Steel and wood step deck trailers are the heaviest, and all-aluminum trailers with more aluminum construction tend to be lighter. Double Drop Deck Trailers are in the same family as single drop deck trailers but look a lot like lowboy trailers and are confused as lowboy trailers many times. Double-drop deck trailers can have a stiff neck or a removable neck. Double drop deck trailers will have a loadable top deck and bottom deck. Lowboy trailers do not have loadable top decks. Double drop deck trailers can also be rated by capacities, such as 35 or 40 tons. There are many variations to choose from depending on the application of the trailer. Should you have any questions on what you need for what you are hauling or using the trailer for, please let us know, and we will help you as much as we can.
Frequently Asked Questions (FAQ's)
Who makes drop deck trailers?
Several manufacturers, including Fontaine, Wabash, Reitnouer, Mac, Doonan, East, and more!
Are step deck and drop deck trailers the same?
Yes, the same type of trailer, with two different words commonly used interchangeably. A step deck or drop deck trailer is a commercial semi-trailer if it is rated with a GVWR that meets commercial equipment standards. Sometimes you will find lighter-duty trailers built like a drop deck or step deck trailer but not rated for heavy loads. It is essential to look at the vin tag on the trailer before you purchase to ensure it will work for your hauling needs.
How much weight can a drop deck semi-trailer carry?
A loaded question with more than one answer! 80,000 lbs is the standard truck/trailer/cargo weight allowed before overweight permits, and additional axles on your truck or trailer are required. The distribution of the weight has to be correct as well. If you have a heavy truck and trailer, you won't be able to put as much cargo weight on the trailer. The lighter your semi-truck and trailer weighs, the more cargo you can put on the trailer pending the trailer being rated for that much weight, and your weight is distributed correctly. Many truckers buy all aluminum trailers as a strategy to get their combined truck and trailer weight down so they can haul more cargo weight. Cargo weight can determine what type of truck and trailer you'll need to purchase. Generally, 40-50 thousand pounds is what you'll be able to carry on a commercially rated drop deck trailer depending on the combined weight of your truck and trailer. For example, if your semi-truck weighs 20,000 lbs and your trailer weighs 14,000 pounds, you are left with 46,000 lbs you can haul on the trailer to be at or under the 80,000 lb gross weight standard.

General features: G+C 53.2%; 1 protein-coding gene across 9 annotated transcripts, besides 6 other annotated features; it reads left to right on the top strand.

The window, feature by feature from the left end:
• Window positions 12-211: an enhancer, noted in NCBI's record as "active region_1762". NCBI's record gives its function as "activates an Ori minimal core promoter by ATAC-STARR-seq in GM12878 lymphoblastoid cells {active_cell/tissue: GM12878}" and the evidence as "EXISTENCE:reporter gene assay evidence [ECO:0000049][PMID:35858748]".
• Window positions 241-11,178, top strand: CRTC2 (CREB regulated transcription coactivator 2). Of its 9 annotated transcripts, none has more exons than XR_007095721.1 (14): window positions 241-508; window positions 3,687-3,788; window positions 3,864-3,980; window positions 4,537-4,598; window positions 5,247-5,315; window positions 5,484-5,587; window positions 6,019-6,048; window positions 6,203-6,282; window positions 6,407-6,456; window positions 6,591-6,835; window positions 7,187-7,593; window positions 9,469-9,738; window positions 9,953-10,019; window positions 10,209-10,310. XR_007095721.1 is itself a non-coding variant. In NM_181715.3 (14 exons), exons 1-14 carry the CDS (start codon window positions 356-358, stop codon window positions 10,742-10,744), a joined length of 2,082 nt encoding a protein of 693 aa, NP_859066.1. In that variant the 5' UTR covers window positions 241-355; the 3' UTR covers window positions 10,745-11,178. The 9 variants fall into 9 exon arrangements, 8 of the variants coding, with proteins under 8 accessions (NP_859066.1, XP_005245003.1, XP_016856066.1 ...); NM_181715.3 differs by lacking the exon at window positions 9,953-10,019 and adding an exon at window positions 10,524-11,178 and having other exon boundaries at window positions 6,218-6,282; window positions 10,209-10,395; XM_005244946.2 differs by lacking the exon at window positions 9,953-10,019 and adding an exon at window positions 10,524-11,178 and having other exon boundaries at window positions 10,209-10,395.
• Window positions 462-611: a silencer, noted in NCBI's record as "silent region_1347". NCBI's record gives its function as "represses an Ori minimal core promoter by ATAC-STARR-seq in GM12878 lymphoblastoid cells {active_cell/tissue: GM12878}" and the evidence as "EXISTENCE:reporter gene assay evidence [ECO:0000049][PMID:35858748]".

How high is a drop deck trailer?
Drop deck or step deck trailer height can vary by manufacturer and size of tires on the trailer. Most drop deck trailer heights will measure in at 40 inches. You can find some drop deck trailers with ride heights as low as 33-37inches. Some truckers buy drop deck trailers with 17.5 tires to try and get the trailer height as low as possible so they can haul a taller load. 17.5 tire trailers come with the height advantage but do have some disadvantages. If you aren't familiar with running a 17.5-tire trailer, it could cost you a small fortune in tire bills. The best practices we recommend when purchasing 17.5 tire trailers are buying the 245/70R17.5 size, the best tire brand you can afford, and keep your speed as close to 60mph as possible. If you find yourself in the south with scorching 100-degree heat, we would recommend trying to schedule your rest periods during the hottest part of the day. The temperature of the roads your tires are running on will be much higher than the air temperature. Smaller tires have more revolutions per minute, get hot quicker, and are more prone to blowouts. It would also be wise to know the weight rating of your tires. Your trailer may be rated for the heavyweight, but if your tires are not, you will be on the side of the road with blowout after blowout. As with all trailers, the better you take care of it, the longer it'll last!